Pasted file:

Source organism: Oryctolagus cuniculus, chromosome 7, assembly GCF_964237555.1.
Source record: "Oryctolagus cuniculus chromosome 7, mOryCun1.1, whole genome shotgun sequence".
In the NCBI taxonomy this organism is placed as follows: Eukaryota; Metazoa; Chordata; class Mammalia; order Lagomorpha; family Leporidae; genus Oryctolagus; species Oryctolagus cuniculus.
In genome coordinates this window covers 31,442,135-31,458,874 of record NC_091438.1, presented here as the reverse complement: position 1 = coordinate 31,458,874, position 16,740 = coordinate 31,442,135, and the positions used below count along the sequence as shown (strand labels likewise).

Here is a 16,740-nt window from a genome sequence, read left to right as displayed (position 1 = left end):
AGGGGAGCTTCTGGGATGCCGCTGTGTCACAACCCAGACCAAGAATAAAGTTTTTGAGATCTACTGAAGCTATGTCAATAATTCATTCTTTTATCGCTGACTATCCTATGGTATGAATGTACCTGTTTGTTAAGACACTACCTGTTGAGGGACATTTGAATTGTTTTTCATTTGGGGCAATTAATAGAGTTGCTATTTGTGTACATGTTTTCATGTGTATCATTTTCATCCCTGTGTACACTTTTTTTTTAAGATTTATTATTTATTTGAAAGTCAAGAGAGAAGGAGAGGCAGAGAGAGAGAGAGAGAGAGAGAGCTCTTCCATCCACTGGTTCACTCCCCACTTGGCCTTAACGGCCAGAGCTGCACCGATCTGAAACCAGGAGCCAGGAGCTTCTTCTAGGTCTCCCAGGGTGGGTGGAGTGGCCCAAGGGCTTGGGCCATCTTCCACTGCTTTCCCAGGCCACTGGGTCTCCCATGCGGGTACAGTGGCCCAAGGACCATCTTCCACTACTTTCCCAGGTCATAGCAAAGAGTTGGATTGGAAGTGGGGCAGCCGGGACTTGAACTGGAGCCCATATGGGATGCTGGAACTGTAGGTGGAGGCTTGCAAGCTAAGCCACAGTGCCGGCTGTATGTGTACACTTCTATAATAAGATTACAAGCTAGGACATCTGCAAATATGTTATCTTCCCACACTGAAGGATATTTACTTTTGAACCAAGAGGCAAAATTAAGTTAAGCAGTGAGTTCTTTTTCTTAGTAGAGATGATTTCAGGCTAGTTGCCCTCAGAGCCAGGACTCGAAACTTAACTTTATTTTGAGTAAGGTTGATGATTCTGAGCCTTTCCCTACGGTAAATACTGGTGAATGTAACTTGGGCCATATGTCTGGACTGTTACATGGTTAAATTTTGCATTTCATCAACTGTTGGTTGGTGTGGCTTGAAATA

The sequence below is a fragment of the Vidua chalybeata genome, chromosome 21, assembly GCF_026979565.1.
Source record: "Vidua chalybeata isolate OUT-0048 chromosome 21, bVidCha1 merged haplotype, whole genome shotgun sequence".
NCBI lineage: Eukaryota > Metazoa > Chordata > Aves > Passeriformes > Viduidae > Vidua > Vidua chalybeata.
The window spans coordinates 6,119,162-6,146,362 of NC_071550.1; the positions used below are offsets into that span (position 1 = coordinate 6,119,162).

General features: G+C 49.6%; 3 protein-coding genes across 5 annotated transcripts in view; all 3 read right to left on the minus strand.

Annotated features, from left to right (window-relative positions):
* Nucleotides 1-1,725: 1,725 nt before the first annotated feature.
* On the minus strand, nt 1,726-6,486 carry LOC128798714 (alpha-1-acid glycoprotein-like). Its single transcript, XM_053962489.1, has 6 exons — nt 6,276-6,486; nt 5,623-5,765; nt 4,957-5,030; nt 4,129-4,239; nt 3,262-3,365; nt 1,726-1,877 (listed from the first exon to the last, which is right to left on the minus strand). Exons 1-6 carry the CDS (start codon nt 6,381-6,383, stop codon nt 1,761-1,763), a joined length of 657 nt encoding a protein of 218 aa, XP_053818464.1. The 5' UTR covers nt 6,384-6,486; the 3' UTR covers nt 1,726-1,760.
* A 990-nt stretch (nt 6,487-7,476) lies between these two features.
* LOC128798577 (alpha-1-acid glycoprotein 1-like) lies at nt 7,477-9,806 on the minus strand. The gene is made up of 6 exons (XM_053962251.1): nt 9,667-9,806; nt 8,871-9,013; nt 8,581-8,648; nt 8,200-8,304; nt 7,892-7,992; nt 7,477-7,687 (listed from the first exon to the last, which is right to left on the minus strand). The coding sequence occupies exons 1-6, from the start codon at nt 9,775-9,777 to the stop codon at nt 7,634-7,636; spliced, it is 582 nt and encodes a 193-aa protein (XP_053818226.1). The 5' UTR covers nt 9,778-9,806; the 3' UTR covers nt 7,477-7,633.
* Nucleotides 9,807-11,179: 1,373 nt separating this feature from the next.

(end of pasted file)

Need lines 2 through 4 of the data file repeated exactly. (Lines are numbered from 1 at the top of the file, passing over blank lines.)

Source record: "Oryctolagus cuniculus chromosome 7, mOryCun1.1, whole genome shotgun sequence".
In the NCBI taxonomy this organism is placed as follows: Eukaryota; Metazoa; Chordata; class Mammalia; order Lagomorpha; family Leporidae; genus Oryctolagus; species Oryctolagus cuniculus.
In genome coordinates this window covers 31,442,135-31,458,874 of record NC_091438.1, presented here as the reverse complement: position 1 = coordinate 31,458,874, position 16,740 = coordinate 31,442,135, and the positions used below count along the sequence as shown (strand labels likewise).